To Judy and Jack were born two children, James in 1959 and Jan in 1962.  By 1963 the family had moved to Neosho Missouri where Jack was employed by the Defense Contract Administration at the new Rocketdyne plant developing the engines for the Saturn V rocket. When the program was finally shuttered in 1972 Jack continued his work out of the Wichita office and the family relocated to Mulvane Kansas.  Judy and Jack moved back to Neosho in 1985 while Jack inspected various small contracts in the region. After 37 years in Civil Service Jack retired in 1989.  He and Judy remained in Neosho until 1995 when they moved to the Lawrence Kansas area to be closer to their daughter Jan and her family.

 

The Eighmey family spent much of their leisure time in travel and outdoor activities. Jack and Judy both enjoyed camping, hunting, and fishing as young people and they passed these skills to their children.  The big event of each year was the two weeks of Jack’s summer vacation. The camper would be loaded and the adventure would begin. Anywhere that could be reached in a week of driving was a possible destination.  By the time they were adults Jan and Jim had been in almost every National Park and a sizeable number of the National Monuments in the American West.   Jack was also active in the Boy Scouts and ushered Jim through 12 years of Scouting, culminating in a trip together to Philmont in 1974.  What they could not know is how these times together turned out to  life-changing gifts to their children.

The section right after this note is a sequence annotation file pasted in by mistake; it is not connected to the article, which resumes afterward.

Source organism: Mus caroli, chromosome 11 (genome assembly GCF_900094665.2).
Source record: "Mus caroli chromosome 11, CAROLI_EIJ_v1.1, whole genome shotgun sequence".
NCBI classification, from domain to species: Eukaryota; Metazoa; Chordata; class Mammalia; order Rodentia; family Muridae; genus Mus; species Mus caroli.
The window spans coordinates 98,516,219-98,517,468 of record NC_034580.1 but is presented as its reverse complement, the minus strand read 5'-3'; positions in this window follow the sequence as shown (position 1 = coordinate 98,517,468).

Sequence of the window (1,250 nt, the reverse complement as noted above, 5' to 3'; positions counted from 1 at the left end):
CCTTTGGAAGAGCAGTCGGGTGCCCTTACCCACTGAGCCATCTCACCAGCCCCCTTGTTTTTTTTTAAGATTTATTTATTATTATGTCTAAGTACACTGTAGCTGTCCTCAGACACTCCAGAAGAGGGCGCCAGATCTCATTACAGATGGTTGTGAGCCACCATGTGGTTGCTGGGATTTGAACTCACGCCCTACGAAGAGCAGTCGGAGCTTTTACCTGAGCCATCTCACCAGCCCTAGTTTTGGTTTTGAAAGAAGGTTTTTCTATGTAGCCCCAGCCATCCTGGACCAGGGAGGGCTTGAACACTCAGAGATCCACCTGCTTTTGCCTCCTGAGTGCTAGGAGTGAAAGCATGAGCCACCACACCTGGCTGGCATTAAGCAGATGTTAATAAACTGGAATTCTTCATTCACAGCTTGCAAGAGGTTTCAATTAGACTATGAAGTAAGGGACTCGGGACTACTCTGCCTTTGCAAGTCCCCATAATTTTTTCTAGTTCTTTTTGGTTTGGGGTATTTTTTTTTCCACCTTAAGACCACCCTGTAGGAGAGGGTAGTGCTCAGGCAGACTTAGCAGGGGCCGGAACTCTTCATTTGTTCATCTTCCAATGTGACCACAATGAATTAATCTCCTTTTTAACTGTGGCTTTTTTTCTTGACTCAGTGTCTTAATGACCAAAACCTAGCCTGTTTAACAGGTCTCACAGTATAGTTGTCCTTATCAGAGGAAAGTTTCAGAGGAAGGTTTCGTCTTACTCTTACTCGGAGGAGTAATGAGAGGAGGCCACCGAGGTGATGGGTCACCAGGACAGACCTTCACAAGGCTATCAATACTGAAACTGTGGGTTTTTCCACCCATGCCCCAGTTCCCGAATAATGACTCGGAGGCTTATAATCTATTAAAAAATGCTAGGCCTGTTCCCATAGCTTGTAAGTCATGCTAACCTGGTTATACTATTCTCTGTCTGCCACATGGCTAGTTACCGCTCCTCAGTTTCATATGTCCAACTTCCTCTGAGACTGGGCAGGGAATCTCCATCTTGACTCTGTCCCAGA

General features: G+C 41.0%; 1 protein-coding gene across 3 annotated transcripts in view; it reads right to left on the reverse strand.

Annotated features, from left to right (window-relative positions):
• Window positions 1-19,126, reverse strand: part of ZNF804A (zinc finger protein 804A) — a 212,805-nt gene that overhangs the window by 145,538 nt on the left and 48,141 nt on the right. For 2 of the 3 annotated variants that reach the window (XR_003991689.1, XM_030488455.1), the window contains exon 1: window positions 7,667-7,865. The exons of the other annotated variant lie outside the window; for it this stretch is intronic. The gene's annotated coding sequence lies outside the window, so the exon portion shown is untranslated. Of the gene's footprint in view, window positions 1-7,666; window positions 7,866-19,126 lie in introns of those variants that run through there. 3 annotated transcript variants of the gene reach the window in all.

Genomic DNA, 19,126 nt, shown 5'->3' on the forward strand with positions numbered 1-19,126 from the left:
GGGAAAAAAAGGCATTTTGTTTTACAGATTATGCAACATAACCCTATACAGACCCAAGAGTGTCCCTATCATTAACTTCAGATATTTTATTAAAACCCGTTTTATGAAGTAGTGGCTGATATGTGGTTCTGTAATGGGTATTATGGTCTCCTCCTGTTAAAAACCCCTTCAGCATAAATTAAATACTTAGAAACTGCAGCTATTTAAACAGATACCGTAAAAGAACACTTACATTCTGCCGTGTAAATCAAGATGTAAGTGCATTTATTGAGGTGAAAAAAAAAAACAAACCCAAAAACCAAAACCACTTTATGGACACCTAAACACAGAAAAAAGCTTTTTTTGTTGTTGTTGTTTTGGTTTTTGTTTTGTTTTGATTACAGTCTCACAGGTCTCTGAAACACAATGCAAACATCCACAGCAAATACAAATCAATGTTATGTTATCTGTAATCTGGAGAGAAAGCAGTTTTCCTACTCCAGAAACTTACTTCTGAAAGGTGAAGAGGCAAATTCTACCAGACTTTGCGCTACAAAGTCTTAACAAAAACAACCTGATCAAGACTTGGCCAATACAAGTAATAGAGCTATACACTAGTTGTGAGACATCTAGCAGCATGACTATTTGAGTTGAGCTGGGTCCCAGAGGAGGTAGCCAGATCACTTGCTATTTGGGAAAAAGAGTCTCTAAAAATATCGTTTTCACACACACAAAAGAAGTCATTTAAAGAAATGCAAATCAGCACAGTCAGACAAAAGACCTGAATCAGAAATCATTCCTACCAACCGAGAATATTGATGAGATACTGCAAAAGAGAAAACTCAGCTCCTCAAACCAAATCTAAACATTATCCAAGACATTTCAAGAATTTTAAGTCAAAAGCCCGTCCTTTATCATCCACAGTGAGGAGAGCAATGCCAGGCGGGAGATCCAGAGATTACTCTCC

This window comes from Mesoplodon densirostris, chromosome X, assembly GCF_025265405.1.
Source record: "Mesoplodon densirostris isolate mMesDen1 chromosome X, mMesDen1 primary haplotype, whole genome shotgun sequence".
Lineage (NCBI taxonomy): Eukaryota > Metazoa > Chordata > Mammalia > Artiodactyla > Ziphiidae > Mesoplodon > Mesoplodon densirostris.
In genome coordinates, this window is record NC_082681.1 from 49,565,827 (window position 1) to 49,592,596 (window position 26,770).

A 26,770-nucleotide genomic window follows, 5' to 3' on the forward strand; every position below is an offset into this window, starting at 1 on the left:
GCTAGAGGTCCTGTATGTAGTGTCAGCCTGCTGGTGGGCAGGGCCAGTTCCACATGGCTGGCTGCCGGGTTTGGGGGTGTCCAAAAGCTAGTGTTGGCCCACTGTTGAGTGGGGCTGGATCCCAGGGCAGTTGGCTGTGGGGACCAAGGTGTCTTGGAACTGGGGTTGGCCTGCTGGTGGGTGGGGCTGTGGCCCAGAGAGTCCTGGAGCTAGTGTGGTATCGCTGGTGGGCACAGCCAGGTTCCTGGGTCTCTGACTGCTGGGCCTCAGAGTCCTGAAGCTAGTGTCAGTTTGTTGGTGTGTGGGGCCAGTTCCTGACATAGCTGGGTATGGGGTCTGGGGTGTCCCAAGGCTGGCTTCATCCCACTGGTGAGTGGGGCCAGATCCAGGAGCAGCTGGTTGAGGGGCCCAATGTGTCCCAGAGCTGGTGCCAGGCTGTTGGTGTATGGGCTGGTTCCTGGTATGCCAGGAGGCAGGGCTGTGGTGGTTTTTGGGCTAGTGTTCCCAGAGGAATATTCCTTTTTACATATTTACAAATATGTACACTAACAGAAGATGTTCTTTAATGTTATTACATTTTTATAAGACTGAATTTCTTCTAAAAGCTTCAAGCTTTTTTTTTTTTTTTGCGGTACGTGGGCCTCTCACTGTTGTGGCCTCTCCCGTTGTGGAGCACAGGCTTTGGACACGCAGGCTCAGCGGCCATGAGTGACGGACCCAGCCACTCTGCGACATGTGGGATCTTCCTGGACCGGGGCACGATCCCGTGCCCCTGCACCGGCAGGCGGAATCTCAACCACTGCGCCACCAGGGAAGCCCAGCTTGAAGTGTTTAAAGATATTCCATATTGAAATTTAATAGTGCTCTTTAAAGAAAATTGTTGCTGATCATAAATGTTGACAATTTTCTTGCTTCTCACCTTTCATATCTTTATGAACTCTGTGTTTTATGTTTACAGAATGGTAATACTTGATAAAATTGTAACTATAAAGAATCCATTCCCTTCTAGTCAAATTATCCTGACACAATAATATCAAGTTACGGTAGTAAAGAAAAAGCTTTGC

It can be said without reservation that there were very few electronic or mechanical devices that Jack Eighmey could not, and would not, repair.  Self-sufficiency in the household was simply an assumption.  The only time his vehicles were in a shop was when tools were required which could not be made, rented, or improvised, which was very seldom.  Machines in the Eighmey house were immortal.  Nothing was allowed to “wear out”.  Above all Jack Eighmey had a talent and fascination with things that fly.  Although a severe ear infection in the Navy left him vulnerable to airsickness, he never lost his interest in aircraft.  From a young age he built flying model aircraft, and after he no longer had full size planes to tinker with, he returned to the hobby with a passion.

 

Jack Dean Eighmey was then, and remaines always, beloved by his family as a father, friend, husband and brother. He is survived and remembered by his wife Judy, his brother Bruce Eighmey, his sister-in-law Joan Eighmey, his nephew Brent Eighmey, and his children Jim Eighmey and Jan Conard.  He has two surviving grandchildren, Katie and Spencer Conard, and one with which he is now reunited, Aaron Eighmey.  What love we can have in this world for those who have given all for our sake we hold for Jack.

 

Memorial funds will be accepted by the family in care of the Petersen Funeral Home for donations to the Visiting Nurses Association Hospice program Lawrence Kansas, and The Aaron Eighmey Eagle Fund,  BSA Troop 709.